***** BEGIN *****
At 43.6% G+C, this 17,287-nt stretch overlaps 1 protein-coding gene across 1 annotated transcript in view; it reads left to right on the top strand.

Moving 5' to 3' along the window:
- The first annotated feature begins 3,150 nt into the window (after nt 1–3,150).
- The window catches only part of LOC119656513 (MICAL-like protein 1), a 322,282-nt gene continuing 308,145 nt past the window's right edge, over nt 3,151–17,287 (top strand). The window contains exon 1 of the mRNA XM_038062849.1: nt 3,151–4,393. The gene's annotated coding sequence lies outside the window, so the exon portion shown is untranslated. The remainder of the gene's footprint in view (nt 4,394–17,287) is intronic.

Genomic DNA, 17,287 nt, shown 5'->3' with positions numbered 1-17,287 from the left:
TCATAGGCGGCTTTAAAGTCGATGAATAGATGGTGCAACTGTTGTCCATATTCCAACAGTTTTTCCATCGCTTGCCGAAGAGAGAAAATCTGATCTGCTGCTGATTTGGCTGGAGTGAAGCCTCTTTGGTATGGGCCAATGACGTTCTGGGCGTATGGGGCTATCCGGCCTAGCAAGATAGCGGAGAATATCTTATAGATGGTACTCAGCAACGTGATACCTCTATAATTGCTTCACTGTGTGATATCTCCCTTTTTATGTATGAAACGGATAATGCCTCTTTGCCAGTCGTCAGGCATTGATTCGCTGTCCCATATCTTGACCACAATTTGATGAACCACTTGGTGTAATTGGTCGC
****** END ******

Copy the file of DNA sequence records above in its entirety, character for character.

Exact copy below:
At 43.6% G+C, this 17,287-nt stretch overlaps 1 protein-coding gene across 1 annotated transcript in view; it reads left to right on the top strand.

Moving 5' to 3' along the window:
- The first annotated feature begins 3,150 nt into the window (after nt 1–3,150).
- The window catches only part of LOC119656513 (MICAL-like protein 1), a 322,282-nt gene continuing 308,145 nt past the window's right edge, over nt 3,151–17,287 (top strand). The window contains exon 1 of the mRNA XM_038062849.1: nt 3,151–4,393. The gene's annotated coding sequence lies outside the window, so the exon portion shown is untranslated. The remainder of the gene's footprint in view (nt 4,394–17,287) is intronic.

Genomic DNA, 17,287 nt, shown 5'->3' with positions numbered 1-17,287 from the left:
TCATAGGCGGCTTTAAAGTCGATGAATAGATGGTGCAACTGTTGTCCATATTCCAACAGTTTTTCCATCGCTTGCCGAAGAGAGAAAATCTGATCTGCTGCTGATTTGGCTGGAGTGAAGCCTCTTTGGTATGGGCCAATGACGTTCTGGGCGTATGGGGCTATCCGGCCTAGCAAGATAGCGGAGAATATCTTATAGATGGTACTCAGCAACGTGATACCTCTATAATTGCTTCACTGTGTGATATCTCCCTTTTTATGTATGAAACGGATAATGCCTCTTTGCCAGTCGTCAGGCATTGATTCGCTGTCCCATATCTTGACCACAATTTGATGAACCACTTGGTGTAATTGGTCGC